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Harvard asks its anti-Trump meme expert to leave

Conservatives ‘hijacked’ Hillary Clinton’s branding, scholar says

Harvard University has asked its anti-Donald Trump meme expert to leave the university, according to the student newspaper.

“Harvard Kennedy School Dean Douglas W. Elmendorf is forcing out online misinformation expert Joan M. Donovan from her role at the Shorenstein Center on Media, Politics and Public Policy,” the student newspaper reported.

The Harvard Crimson reported that Elmendorf is “ending [Donovan’s] research project, according to three HKS staff members with knowledge of the situation.”

Donovan (pictured) has claimed that Trump and conservatives were victorious in 2016 because they were better at making memes.

“Hillary Clinton was not memeable nor was she meme savvy and even when she launched memetic campaigns online, even with her branding, as my class knows, it’s been hijacked by the right,” Donovan said at a September 2022 panel, nearly six years after the presidential election of 2016.

“So when she came out and said things like the alt-right or basket of deplorables or wrote about Pepe [a cartoon frog] on her website it was just like anything online that had to do with Hillary Clinton was incredibly corrosive,” Donovan said.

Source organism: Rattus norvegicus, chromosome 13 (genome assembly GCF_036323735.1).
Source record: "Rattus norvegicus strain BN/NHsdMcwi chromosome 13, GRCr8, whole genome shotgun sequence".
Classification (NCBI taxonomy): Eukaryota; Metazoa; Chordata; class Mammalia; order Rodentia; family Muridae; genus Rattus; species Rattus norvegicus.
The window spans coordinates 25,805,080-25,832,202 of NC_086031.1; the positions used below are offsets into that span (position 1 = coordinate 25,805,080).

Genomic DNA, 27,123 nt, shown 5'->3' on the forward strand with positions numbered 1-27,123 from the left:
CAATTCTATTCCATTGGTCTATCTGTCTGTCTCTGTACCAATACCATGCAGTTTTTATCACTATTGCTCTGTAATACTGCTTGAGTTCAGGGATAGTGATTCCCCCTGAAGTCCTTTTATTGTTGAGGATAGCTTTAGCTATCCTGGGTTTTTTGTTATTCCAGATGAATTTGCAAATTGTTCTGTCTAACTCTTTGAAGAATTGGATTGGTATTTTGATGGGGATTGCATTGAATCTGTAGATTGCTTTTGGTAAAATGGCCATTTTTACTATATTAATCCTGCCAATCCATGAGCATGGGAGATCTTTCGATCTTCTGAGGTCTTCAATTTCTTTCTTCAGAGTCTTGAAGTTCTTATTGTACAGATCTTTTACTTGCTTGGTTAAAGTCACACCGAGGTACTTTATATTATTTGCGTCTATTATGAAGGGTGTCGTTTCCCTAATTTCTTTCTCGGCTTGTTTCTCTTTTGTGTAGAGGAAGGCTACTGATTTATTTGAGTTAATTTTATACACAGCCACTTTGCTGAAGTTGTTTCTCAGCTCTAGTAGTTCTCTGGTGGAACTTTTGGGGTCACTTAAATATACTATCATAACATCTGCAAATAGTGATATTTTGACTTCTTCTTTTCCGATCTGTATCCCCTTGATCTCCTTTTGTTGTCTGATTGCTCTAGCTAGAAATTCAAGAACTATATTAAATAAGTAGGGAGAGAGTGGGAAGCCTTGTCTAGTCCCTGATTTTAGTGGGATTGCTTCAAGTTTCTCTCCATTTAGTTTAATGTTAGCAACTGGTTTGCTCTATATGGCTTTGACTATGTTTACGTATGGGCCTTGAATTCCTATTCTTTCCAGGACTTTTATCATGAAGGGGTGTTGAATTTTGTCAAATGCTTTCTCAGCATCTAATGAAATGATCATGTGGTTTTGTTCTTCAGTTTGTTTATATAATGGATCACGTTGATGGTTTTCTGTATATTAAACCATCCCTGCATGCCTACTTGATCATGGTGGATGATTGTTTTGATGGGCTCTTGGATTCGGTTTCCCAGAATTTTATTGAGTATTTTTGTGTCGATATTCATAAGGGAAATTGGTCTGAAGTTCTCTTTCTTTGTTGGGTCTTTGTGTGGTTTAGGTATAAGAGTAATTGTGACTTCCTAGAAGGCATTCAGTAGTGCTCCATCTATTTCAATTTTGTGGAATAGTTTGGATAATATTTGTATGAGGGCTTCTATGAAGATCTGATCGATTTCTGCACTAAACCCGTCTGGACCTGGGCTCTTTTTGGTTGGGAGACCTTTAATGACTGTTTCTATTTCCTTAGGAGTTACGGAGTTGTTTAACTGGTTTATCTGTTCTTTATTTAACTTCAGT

Donovan also blamed Russia for Trump’s 2016 victory. She has previously blamed “right-wing agitators” for pushing a false narrative about lawless rioting in 2020. A recent study from New York University debunked the idea that Russian social media campaigns helped Trump win in 2016.

She also co-authored a book about memes and ran a “MemeWarWeekly” newsletter that has been defunct since 2020. A webinar series called “BIG, If True” about conspiracy theories has been inactive since March 2021, almost two full years.

“Donovan was told she has until summer 2024 to end the Technology and Social Change project and depart from her role at HKS, according to the staff members,” the student paper reported.

Her project “explores media manipulation as a means to control public conversation, derail democracy, and disrupt society,” according to its website. The technology initiative “conducts research, develops methods, and facilitates workshops for journalists, policy makers, technologists, and civil society organizations on how to detect, document, and debunk media manipulation campaigns.”

The Shorenstein Center, where Donovan works, recently hosted ex-CNN host Brian Stelter as a fellow in the fall 2022 semester. It is also being sued, ironically, for spreading false election information about a black activist group.

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IMAGE: Harvard Kennedy School

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About the Author
Associate Editor
Matt has previously worked at Students for Life of America, Students for Life Action and Turning Point USA. While in college, he wrote for The College Fix as well as his college newspaper, The Loyola Phoenix. He holds a B.A. from Loyola University-Chicago and an M.A. from the University of Nebraska-Omaha. He lives in northwest Indiana with his family.